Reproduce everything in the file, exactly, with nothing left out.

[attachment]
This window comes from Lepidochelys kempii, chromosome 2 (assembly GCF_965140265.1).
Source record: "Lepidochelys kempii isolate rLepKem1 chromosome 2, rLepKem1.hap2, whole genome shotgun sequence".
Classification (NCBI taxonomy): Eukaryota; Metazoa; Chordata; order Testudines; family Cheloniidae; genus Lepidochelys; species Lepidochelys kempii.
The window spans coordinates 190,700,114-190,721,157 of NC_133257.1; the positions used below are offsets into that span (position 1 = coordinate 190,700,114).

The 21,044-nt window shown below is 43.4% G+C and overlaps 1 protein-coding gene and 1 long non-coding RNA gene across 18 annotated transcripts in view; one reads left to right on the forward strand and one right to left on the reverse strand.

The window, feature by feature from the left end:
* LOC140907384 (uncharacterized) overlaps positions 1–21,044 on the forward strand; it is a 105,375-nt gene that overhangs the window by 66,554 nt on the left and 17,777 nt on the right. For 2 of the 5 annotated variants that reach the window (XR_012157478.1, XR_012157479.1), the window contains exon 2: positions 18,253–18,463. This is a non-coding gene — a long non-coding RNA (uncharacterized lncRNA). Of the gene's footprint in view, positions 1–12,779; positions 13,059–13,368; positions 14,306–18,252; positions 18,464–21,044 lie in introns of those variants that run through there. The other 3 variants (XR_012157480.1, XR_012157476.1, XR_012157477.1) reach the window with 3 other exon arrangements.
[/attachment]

This window comes from Lepidochelys kempii, chromosome 2 (assembly GCF_965140265.1).
Source record: "Lepidochelys kempii isolate rLepKem1 chromosome 2, rLepKem1.hap2, whole genome shotgun sequence".
Classification (NCBI taxonomy): Eukaryota; Metazoa; Chordata; order Testudines; family Cheloniidae; genus Lepidochelys; species Lepidochelys kempii.
The window spans coordinates 190,700,114-190,721,157 of NC_133257.1; the positions used below are offsets into that span (position 1 = coordinate 190,700,114).

The 21,044-nt window shown below is 43.4% G+C and overlaps 1 protein-coding gene and 1 long non-coding RNA gene across 18 annotated transcripts in view; one reads left to right on the forward strand and one right to left on the reverse strand.

The window, feature by feature from the left end:
* LOC140907384 (uncharacterized) overlaps positions 1–21,044 on the forward strand; it is a 105,375-nt gene that overhangs the window by 66,554 nt on the left and 17,777 nt on the right. For 2 of the 5 annotated variants that reach the window (XR_012157478.1, XR_012157479.1), the window contains exon 2: positions 18,253–18,463. This is a non-coding gene — a long non-coding RNA (uncharacterized lncRNA). Of the gene's footprint in view, positions 1–12,779; positions 13,059–13,368; positions 14,306–18,252; positions 18,464–21,044 lie in introns of those variants that run through there. The other 3 variants (XR_012157480.1, XR_012157476.1, XR_012157477.1) reach the window with 3 other exon arrangements.